For fans, the NFL draft is an exciting time, as players enter the scene or change teams. This year, the NFL wanted ?to enhance its digital strategy?in support of the draft, which took place April 3 to April 26. ?
To engage consumers in more of a conversation around the draft, Pluck built up the areas where visitors could comment on favorite teams, calling them “Fan War Rooms.” One of the features is an interactive US map enabling users to jump into the conversation ?for the teams in a specific geographic area by clicking on a link. ?The War Rooms were promoted prominently on the NFL site ?and via banner ads on sports related sites.?
“The goal was to get people onto the site and get the conversation started,” says Charlie Holliday, senior account manager at social media service provider Pluck.?
There were 91,000 comments during the first weekend of the draft and 225,000 during the entire period.?”People were watching [the draft coverage] on TV and reacting in real time with comments on the site,” says Holliday.?
Recognizing that the brand was already a topic of discussion on social media sites, Club Med decided to create its own social media destination. Partner FullSIX NY helped create Club Med Insider, which launched exclusively to past guests in February as a place where they can share travel stories, photos, videos and conversations. ?
Club Med Insider has ?generated more than 150 ?posts and more than 175 ?photo albums have been uploaded. The site has also improved Club Med’s search engine optimization efforts. ?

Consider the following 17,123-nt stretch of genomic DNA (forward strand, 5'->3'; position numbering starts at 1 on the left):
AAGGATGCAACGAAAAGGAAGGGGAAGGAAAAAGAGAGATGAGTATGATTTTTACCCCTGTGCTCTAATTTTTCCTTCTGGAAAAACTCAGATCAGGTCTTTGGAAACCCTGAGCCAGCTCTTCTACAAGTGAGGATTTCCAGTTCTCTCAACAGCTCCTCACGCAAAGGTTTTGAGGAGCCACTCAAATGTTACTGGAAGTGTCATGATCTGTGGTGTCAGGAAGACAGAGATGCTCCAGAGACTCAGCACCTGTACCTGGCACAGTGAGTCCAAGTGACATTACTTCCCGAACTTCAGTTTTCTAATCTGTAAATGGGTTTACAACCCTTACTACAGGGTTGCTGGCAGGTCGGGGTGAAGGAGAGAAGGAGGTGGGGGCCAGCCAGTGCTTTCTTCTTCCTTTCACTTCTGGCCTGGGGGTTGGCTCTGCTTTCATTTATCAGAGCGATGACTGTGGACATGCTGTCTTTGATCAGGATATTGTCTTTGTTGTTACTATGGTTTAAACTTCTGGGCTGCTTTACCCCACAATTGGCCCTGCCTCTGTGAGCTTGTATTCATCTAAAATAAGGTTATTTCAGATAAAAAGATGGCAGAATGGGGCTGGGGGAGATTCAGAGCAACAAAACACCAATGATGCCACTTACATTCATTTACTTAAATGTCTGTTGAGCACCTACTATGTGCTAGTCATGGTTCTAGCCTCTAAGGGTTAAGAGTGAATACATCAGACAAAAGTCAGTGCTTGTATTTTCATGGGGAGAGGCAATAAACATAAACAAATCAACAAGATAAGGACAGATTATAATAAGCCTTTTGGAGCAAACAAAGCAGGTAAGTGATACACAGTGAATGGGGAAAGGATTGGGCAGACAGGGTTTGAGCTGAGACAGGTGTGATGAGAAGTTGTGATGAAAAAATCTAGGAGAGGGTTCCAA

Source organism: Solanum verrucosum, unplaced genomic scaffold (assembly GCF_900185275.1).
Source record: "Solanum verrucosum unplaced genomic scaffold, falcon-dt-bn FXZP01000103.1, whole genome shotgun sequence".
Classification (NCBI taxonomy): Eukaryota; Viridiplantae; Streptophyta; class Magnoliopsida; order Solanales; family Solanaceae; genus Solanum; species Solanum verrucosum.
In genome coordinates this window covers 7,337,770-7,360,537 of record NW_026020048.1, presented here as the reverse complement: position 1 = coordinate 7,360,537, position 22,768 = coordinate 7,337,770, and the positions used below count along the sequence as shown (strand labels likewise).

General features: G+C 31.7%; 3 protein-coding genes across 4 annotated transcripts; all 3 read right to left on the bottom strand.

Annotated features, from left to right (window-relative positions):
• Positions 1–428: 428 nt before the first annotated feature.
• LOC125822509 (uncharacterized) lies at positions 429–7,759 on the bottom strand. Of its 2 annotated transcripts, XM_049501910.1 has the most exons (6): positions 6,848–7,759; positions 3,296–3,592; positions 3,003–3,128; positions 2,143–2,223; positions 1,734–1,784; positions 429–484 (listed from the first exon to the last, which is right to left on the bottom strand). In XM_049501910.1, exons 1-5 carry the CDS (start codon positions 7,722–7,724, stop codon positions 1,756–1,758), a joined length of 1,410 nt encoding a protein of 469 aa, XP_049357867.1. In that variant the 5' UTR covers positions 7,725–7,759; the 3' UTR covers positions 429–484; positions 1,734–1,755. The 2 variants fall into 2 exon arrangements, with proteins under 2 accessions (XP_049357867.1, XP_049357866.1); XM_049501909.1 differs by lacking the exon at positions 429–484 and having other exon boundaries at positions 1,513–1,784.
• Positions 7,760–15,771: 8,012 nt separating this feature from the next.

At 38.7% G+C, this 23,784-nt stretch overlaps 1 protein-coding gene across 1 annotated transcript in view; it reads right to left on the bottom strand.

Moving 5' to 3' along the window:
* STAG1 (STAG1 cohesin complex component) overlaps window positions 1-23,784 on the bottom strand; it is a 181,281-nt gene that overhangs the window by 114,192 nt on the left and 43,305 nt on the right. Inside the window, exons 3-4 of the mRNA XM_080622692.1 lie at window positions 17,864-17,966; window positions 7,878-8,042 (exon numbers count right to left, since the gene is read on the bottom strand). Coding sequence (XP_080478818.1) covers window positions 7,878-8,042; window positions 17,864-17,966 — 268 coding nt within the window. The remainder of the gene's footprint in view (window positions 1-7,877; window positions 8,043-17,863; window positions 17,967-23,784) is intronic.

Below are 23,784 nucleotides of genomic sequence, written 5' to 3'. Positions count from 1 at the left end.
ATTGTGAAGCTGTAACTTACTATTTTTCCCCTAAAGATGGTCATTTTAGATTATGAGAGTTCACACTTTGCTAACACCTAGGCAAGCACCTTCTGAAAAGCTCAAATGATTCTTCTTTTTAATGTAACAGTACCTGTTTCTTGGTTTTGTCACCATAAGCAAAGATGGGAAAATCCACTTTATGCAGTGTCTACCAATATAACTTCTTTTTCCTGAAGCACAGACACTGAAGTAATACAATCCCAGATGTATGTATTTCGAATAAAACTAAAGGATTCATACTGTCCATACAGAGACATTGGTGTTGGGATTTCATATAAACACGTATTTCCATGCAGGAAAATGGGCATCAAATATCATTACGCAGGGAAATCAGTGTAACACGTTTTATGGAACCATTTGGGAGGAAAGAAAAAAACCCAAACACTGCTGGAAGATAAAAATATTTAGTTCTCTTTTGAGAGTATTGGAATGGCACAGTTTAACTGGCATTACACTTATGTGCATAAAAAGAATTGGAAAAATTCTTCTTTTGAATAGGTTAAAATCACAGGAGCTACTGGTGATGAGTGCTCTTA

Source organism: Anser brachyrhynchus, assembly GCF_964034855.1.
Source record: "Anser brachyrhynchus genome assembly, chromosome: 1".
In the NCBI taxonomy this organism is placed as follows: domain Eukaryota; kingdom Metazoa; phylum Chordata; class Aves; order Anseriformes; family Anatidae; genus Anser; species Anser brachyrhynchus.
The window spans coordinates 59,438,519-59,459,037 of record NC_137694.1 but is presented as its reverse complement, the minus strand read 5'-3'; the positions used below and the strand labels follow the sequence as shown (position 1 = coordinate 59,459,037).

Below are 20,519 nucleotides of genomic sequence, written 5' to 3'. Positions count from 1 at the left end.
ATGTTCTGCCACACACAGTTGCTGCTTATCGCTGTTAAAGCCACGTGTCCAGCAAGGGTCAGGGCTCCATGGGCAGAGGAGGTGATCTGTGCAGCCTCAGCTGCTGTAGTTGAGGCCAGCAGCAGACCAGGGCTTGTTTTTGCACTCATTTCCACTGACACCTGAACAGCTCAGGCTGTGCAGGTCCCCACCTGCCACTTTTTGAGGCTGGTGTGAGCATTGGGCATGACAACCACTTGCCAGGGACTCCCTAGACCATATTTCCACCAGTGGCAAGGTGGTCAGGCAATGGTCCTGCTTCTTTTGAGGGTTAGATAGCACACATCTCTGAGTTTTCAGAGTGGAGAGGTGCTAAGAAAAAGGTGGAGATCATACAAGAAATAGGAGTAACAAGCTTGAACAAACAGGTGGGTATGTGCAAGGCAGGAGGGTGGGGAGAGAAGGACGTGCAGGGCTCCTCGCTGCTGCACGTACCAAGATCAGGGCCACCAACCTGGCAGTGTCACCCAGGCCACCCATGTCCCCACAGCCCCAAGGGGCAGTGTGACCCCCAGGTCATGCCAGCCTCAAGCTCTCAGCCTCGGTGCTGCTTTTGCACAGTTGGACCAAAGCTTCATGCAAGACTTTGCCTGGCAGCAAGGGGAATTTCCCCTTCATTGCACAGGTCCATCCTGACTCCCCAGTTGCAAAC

Grout Medic’s Chicago branch worked with Money Mailer to develop a shared mail piece to grow its business. The piece highlighted the company’s offerings, before and after photos, and came with a $25 discount offer. The mailing also drove potential customers to the company Web site.?
Nine mailers were sent out over a year, beginning in January 2008. The campaign generated $81,000 in revenue, 208 leads/estimates and, ?ultimately, 150 jobs. ?
Gene Lewis, partner and creative director, Digital Pulp?
While the intent of the NFL War Rooms site is clear, the reality of the experience is a bit disappointing. The “interactive” map is relatively flat, providing only discussion counts, links to individual teams and real-time comments that often appear very slowly. Once inside a “war room,” the map is gone, and the site has been reduced to a simple discussion board. I was expecting excitement, but only found a “Web 1.0” forum. ?
Whether returning year after year, or convincing others to sign up, loyal Club Med followers have always been a powerful force. Club Med Insider gives fans an immersive community experience that’s separate and distinct from other portals like MySpace and Facebook. Developing a proprietary environment was an interesting, refreshing and strategically intelligent move. The site is simple (nice work!) and leverages truly rich media experiences to share experiences with other members, and provide an unequaled promotional vehicle for the uninitiated. It’s great to see that someone really understands what words like “community” and “social media” actually mean.?
The results of the Grout Medic direct mail piece are solid, but nothing about the creative of the piece is striking, unique or enjoyable. I would argue that its success is almost entirely due to the fact that in a down market, customers will always opt for restoration over replacement. The basics are all there – before & after, free estimates, a coupon, phone number and bullet points – but there’s little else to celebrate. ?